It is now very broadly agreed by security experts worldwide that the only way to create reasonably secure systems is to have an open design and development process. This is the exact opposite of the vault manufacturer trying to keep the inner workings of the locking mechanism secret. In an open process all available data on design and the actual implementation of it are shared as quickly as possible with as many experts as possible. This allows all those experts to study both the design and implementation and point out possible mistakes and weaknesses to the people building the system. With many more brains working on the problem the end result is generally better than when a few isolated individuals are working alone.
In software engineering this method has become known as 'Open Source'. This refers to the public availability of the 'source code' of a computer program - the 'recipe' to make the actual software. Eric S. Raymond, one of the founders of the Open Source initative formulated in his essay 'The Cathedral and the Bazaar': "given enough eyeballs, all bugs are shallow". The idea being that any software engineering problem can be solved if enough different software developers work on the issue.
What Eric Raymond did was to reformulate a much older method for solving tough problems called the 'scientific method' or 'peer review'. This is the formal method by which scientists keep tabs on each others' work and challenge each others' thinking. It is by no means a perfect system, but the scientific method generally gets results. As a reader you are using dozens of them right now.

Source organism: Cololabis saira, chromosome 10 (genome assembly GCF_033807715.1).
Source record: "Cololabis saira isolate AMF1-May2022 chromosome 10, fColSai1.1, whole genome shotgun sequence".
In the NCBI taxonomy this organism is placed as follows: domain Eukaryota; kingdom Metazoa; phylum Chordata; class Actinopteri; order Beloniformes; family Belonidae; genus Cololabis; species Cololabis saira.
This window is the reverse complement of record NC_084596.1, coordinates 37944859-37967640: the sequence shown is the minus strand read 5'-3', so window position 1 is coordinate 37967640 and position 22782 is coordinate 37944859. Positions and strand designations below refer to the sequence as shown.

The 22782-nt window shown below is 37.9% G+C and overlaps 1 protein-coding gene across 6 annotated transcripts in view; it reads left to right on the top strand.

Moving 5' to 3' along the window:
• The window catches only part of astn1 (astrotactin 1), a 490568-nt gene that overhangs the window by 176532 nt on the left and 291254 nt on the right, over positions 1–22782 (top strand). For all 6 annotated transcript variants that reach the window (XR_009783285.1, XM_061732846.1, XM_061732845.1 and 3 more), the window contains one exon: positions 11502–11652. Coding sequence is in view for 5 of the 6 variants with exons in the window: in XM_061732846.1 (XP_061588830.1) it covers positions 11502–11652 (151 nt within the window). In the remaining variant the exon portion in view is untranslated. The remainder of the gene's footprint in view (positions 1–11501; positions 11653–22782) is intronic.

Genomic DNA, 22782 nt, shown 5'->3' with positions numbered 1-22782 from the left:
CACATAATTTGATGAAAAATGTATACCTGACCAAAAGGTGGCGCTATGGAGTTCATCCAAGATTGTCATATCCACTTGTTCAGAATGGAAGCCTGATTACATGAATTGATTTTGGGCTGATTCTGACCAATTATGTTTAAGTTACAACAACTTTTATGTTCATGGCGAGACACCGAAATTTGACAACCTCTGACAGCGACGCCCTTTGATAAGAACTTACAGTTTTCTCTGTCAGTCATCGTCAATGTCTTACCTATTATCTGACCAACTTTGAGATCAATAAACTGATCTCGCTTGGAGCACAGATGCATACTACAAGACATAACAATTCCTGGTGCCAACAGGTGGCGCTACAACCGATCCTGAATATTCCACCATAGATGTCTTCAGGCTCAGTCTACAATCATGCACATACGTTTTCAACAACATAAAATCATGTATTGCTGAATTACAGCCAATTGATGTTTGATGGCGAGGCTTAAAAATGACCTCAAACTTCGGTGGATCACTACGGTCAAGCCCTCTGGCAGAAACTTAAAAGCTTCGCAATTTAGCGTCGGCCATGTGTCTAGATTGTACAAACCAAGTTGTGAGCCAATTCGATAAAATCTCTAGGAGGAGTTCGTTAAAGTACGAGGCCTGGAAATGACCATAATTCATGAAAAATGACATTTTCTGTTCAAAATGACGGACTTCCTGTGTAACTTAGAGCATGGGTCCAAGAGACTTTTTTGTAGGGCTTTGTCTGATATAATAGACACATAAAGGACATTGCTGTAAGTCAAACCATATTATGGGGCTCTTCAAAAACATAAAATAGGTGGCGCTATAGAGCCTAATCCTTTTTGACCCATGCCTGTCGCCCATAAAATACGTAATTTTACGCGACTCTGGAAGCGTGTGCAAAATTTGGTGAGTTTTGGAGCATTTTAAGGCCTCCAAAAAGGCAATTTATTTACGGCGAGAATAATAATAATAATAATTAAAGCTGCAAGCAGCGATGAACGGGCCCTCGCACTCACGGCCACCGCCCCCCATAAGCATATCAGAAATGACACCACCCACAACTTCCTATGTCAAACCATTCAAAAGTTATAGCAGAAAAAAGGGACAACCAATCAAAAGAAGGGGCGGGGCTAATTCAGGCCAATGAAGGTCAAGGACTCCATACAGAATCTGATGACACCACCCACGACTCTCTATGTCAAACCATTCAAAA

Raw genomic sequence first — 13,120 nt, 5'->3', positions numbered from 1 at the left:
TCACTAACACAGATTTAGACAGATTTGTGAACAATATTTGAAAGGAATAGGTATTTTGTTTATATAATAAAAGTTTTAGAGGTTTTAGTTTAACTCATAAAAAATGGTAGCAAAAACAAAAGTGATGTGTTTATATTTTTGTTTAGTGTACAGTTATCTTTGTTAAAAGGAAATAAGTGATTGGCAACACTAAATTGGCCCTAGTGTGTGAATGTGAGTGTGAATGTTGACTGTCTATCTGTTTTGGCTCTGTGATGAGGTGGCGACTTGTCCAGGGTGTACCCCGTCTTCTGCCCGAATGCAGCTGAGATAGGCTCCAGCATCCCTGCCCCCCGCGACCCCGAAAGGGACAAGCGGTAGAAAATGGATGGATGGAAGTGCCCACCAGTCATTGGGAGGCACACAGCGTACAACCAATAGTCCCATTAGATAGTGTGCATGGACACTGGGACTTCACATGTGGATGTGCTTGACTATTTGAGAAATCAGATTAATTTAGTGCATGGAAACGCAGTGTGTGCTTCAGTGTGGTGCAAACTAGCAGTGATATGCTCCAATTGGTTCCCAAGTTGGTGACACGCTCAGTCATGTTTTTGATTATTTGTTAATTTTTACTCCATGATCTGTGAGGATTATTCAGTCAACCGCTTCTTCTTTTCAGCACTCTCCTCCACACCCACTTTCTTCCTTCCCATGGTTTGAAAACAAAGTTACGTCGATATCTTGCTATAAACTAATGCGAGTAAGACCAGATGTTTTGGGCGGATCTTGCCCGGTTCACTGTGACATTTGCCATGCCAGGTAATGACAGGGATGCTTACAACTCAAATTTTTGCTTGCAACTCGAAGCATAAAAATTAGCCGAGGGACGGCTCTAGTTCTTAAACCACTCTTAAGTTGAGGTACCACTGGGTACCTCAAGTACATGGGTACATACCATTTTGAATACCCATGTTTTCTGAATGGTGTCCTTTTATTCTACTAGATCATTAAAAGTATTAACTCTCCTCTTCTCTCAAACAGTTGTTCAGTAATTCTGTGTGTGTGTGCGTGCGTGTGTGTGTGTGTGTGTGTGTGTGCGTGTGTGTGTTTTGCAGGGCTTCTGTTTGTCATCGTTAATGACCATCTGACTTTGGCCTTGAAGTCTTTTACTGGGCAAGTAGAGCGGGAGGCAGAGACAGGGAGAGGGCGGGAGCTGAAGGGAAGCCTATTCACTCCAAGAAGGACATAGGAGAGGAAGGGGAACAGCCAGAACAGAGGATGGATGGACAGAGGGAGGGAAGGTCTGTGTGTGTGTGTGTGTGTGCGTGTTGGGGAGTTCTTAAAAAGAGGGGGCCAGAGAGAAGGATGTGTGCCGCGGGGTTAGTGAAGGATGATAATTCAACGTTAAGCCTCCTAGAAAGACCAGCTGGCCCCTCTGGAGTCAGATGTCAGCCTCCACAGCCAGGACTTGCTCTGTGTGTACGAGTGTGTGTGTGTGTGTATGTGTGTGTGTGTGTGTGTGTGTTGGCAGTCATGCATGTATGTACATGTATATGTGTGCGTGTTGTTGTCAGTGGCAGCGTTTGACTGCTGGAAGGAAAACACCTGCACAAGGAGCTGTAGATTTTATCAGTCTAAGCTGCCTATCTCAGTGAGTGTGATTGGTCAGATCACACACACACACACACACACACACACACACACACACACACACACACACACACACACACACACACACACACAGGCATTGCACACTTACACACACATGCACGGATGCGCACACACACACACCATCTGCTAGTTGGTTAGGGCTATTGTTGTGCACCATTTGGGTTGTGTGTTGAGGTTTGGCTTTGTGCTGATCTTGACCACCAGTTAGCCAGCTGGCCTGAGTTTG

Information security, like many scientific problems, is very, very hard. Getting many people to work on the problem with you or for you is still the best way to ensure your system has a fighting chance. As von Nieuwenhoff suggested 125 years ago: the only thing that needs to be secret about an information system is the key one uses to gain access; everything else should be open to peer review to enable permanent scrutiny.
The Open Source Security Testing Methodology Manual (OSSTMM) is a peer-reviewed set of testing methodologies that can be used as a framework for assessing the strengths and weaknesses of information systems, protocols, or physical things like buildings.
Knowing theoretically how secure systems should be put together is just a first step towards actually securing anything.
In order to do information security properly, it is first and foremost important to understand what it is we are trying to protect. One of the most used models is that of the CIA-triad. This sounds a lot more ominous than it is. The letters C I A stand for Confidentiality, Integrity and Availability. These are the three critical aspects about information that need to be balanced in order for non-public information to have value for an organisation. Firstly the information needs to remain confidential. This may be because it's a strategic trade secret, private data about an organisation's client (say their bank balance), or a military secret such as real-time troop deployment information. But this confidential information is only valuable if the people using it to make decisions can trust its validity. This is were Integrity comes in. The information needs to be complete and correct. Both of these are easy enough to achieve. Simply store the information with the best encryption available. Then switch off the computer, unplug it from the network and bury it somewhere. No-one will be able to copy or alter the data so its confidentiality and integrity are guaranteed. The problem, of course, is if no-one can access it, it might as well not be there at all. The third aspect, availability, brings all kinds of headaches. For the information to have value it must be available to the people who need it when they need it. The three aspects are in permanent conflict with each other and good IT security means making the right trade-offs depending on the type of information and the way it is utilised.